An air of civility as thick as a rain cloud hangs over the Kentucky Derby this year. For once, it's not just the horses refusing to talk trash.
Bill Mott trains third-choice Favorite Trick, and he does not warm to the task easily. He came up through the thoroughbred ranks when deans like Charlie Whittingham and Woody Stephens took the measure of one another in the newspapers almost daily, when a well-timed barb could make a rival chafe just as much as sticking a burr under the saddle of his mount.
But at 44, despite having trained the super-horse Cigar and being elected to the Hall of Fame this week, Mott feels too young to start throwing his wit around.
"We do some kidding around," he said, "but I'm sure if I was 20 years older, the jokes would go over a lot better."
The rain pounds a steady beat on the roof of Mott's stable, and there is that little bit of mischief welling in his eyes. The gleam is reminiscent of Stephens in the days leading up to the big race, lecturing about the nerve-racking pressure on his rivals, then thrusting out his hands and flashing the diamond-studded horseshoe ring on his third finger. "And you'll notice," Stephens would say, turning his palms up, "that mine just don't sweat anymore."
Ten years ago, Stephens was a few months shy of his 75th birthday and wrapping up a Hall of Fame career. His favorite target then was D. Wayne Lukas, who was still struggling mightily just to come up with a legitimate Derby contender. Lukas was already racing's organization man, and his desire to win was so raw that Stephens and Whittingham never lacked for material with which to taunt him.
They treated racing like an art, and to them, Lukas was science. They were folksy and he was corporate. They were amused because he had grooms manicure the grounds around his stable and insisted the bridles and buckets and blankets be stacked just so. They had fun with the creases in his jeans and the starch in his manner.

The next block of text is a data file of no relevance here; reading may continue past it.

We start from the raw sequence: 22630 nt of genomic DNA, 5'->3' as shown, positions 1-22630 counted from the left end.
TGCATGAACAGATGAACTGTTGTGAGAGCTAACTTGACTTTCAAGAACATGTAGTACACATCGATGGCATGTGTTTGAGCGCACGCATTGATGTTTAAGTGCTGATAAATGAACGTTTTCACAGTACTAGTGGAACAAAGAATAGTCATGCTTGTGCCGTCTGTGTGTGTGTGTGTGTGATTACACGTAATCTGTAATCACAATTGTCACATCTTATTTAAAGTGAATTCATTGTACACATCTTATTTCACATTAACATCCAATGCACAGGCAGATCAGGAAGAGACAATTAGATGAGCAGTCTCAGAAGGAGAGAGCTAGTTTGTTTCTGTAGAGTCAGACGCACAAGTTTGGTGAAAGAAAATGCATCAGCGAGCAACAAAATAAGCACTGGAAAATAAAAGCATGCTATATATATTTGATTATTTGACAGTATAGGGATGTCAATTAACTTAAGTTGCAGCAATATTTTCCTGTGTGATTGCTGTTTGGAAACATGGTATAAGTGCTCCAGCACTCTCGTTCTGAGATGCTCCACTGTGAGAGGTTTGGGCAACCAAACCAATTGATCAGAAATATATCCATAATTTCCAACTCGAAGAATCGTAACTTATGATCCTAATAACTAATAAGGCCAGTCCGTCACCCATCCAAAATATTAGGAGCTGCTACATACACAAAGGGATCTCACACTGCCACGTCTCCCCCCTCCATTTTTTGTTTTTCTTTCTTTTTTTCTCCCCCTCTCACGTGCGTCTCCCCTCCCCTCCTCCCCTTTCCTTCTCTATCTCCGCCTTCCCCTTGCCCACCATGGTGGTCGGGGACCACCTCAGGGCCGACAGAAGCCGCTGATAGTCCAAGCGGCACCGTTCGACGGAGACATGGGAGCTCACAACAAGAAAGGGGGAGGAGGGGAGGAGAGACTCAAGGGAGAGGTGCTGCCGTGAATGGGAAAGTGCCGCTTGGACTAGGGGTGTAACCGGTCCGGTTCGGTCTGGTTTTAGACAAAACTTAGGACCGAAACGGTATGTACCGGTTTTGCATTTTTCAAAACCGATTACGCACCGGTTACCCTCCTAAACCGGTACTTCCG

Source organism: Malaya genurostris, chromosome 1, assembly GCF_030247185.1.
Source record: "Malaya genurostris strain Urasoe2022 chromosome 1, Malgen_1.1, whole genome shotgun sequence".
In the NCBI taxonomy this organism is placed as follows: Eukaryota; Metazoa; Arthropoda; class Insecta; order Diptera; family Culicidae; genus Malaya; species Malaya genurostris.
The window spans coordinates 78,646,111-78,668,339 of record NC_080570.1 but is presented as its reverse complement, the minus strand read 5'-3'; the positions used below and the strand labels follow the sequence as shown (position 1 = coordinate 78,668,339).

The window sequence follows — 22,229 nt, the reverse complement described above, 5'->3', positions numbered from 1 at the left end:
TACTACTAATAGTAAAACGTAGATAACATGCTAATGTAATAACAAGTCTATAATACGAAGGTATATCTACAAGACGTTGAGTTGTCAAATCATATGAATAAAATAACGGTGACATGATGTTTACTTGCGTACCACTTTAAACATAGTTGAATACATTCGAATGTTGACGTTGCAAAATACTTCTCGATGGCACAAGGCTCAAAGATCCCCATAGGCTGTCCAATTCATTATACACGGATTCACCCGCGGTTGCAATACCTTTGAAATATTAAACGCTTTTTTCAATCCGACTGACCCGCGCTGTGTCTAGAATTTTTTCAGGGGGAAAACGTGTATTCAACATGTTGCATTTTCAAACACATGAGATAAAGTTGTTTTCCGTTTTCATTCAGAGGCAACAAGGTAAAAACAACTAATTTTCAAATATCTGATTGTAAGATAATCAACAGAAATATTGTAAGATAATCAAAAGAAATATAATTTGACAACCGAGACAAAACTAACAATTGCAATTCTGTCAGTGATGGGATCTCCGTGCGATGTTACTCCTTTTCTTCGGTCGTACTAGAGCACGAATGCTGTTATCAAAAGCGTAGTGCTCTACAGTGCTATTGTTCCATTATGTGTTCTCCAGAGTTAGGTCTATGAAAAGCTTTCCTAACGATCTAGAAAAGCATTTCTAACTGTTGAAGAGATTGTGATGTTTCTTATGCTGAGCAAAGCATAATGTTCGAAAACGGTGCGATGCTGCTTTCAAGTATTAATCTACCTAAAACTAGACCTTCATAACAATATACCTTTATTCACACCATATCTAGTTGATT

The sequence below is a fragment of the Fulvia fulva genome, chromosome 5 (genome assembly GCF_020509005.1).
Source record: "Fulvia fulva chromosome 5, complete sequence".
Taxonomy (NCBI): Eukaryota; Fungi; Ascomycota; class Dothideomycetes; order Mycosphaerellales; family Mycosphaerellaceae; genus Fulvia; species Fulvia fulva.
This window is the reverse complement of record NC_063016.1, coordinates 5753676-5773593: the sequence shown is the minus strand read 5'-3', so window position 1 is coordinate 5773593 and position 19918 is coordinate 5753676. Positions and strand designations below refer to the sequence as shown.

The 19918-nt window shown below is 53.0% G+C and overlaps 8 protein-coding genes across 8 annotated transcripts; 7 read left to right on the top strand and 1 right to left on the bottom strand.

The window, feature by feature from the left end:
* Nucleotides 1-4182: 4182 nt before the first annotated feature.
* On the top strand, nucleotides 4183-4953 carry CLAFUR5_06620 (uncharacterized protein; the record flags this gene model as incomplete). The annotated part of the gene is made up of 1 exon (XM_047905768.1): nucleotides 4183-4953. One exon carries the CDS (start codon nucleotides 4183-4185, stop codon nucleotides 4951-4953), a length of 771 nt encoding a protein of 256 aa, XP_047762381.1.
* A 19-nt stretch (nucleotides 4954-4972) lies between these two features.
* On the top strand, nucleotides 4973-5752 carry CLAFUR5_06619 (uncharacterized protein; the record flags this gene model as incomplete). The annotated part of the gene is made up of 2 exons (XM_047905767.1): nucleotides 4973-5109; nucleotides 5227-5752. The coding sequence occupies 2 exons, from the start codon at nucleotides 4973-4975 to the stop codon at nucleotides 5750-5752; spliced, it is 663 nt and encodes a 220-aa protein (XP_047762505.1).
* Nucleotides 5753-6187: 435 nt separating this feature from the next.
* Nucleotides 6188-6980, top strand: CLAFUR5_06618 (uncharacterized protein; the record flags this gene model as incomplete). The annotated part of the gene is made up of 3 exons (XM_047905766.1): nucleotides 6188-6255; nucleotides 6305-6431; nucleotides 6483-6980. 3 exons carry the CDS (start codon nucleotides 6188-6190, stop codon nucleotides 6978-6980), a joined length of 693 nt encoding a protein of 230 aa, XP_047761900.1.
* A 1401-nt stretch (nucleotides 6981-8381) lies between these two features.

But the biggest difference then was that they had won and he was still trying. No more. Success has smoothed over whatever sting the words carried long ago. Lukas' filly, Winning Colors, held off Stephens' Forty Niner to win the Derby that year and he has claimed two more in the 1990s. Once slammed for trying to overwhelm his competitors with sheer quantity _ some years, Lukas has saddled as many as 1,700 entrants _ he is now respected for the quality horses his stables routinely produce. Today, he saddles his record 33rd Derby starter, Cape Town.
And at age 62, with Stephens having passed on and Whitting-ham making fewer and fewer forays from his California training base, Lukas has become the elder statesman among trainers at the Derby. So much so that this week he refused to be drawn into a rivalry with Nick Zito, the sometimes-blunt New Yorker who is a dozen years his junior and already has two Derby wins this decade.
"Nick and I talked about that the last couple of years. We're 1-2," Lukas said, "or 2-1. Or whatever."
Zito, who will saddle second-choice Halory Hunter, didn't deny the rivalry, though he couldn't be drawn into a numbers game.
"It's like when the same guys are showing up every year, just like at the NCAA Tournament with (Mike Krzyzewski) and Dean Smith. It's somewhat of a rivalry and it should be," he said. "That's just healthy for the sport."
Healthier still is the arrival of Mott and last year's Derby winner, Bob Baffert, into that small circle of trainers with the talent and connections to get to the Derby year after year. Racing desperately needs superstars and rivalries, and since the horses can't do the talking, it needs every articulate front man it can muster.
That's what made Baffert's victory with Silver Charm last year so welcome. He is never, ever at a loss for words.
But when asked to trash somebody, anybody, he actually responded seriously: "If I don't win, then I hope a new face gets in. I wish every trainer could know the excitement of winning the Kentucky Derby. It's the greatest feeling in the world."